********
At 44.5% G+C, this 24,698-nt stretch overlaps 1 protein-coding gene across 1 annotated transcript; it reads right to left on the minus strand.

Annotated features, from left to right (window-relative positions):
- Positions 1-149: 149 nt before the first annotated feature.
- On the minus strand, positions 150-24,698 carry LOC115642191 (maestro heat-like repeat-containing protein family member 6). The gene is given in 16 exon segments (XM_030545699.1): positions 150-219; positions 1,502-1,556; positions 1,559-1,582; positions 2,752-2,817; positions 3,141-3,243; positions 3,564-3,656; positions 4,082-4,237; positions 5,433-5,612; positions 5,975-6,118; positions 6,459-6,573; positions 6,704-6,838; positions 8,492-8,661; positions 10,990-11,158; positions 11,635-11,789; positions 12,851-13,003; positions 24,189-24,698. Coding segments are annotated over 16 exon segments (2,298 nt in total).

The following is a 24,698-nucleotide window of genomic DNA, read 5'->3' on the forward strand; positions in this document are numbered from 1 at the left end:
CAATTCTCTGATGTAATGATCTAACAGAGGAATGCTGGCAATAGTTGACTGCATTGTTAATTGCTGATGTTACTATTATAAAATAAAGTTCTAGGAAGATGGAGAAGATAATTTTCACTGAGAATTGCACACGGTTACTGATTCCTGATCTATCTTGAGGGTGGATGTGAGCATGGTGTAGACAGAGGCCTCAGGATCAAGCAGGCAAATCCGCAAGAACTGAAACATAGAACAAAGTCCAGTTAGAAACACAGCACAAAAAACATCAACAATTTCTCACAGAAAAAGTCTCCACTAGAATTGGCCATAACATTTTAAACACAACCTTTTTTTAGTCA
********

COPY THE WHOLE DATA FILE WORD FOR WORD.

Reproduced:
At 44.5% G+C, this 24,698-nt stretch overlaps 1 protein-coding gene across 1 annotated transcript; it reads right to left on the minus strand.

Annotated features, from left to right (window-relative positions):
- Positions 1-149: 149 nt before the first annotated feature.
- On the minus strand, positions 150-24,698 carry LOC115642191 (maestro heat-like repeat-containing protein family member 6). The gene is given in 16 exon segments (XM_030545699.1): positions 150-219; positions 1,502-1,556; positions 1,559-1,582; positions 2,752-2,817; positions 3,141-3,243; positions 3,564-3,656; positions 4,082-4,237; positions 5,433-5,612; positions 5,975-6,118; positions 6,459-6,573; positions 6,704-6,838; positions 8,492-8,661; positions 10,990-11,158; positions 11,635-11,789; positions 12,851-13,003; positions 24,189-24,698. Coding segments are annotated over 16 exon segments (2,298 nt in total).

The following is a 24,698-nucleotide window of genomic DNA, read 5'->3' on the forward strand; positions in this document are numbered from 1 at the left end:
CAATTCTCTGATGTAATGATCTAACAGAGGAATGCTGGCAATAGTTGACTGCATTGTTAATTGCTGATGTTACTATTATAAAATAAAGTTCTAGGAAGATGGAGAAGATAATTTTCACTGAGAATTGCACACGGTTACTGATTCCTGATCTATCTTGAGGGTGGATGTGAGCATGGTGTAGACAGAGGCCTCAGGATCAAGCAGGCAAATCCGCAAGAACTGAAACATAGAACAAAGTCCAGTTAGAAACACAGCACAAAAAACATCAACAATTTCTCACAGAAAAAGTCTCCACTAGAATTGGCCATAACATTTTAAACACAACCTTTTTTTAGTCA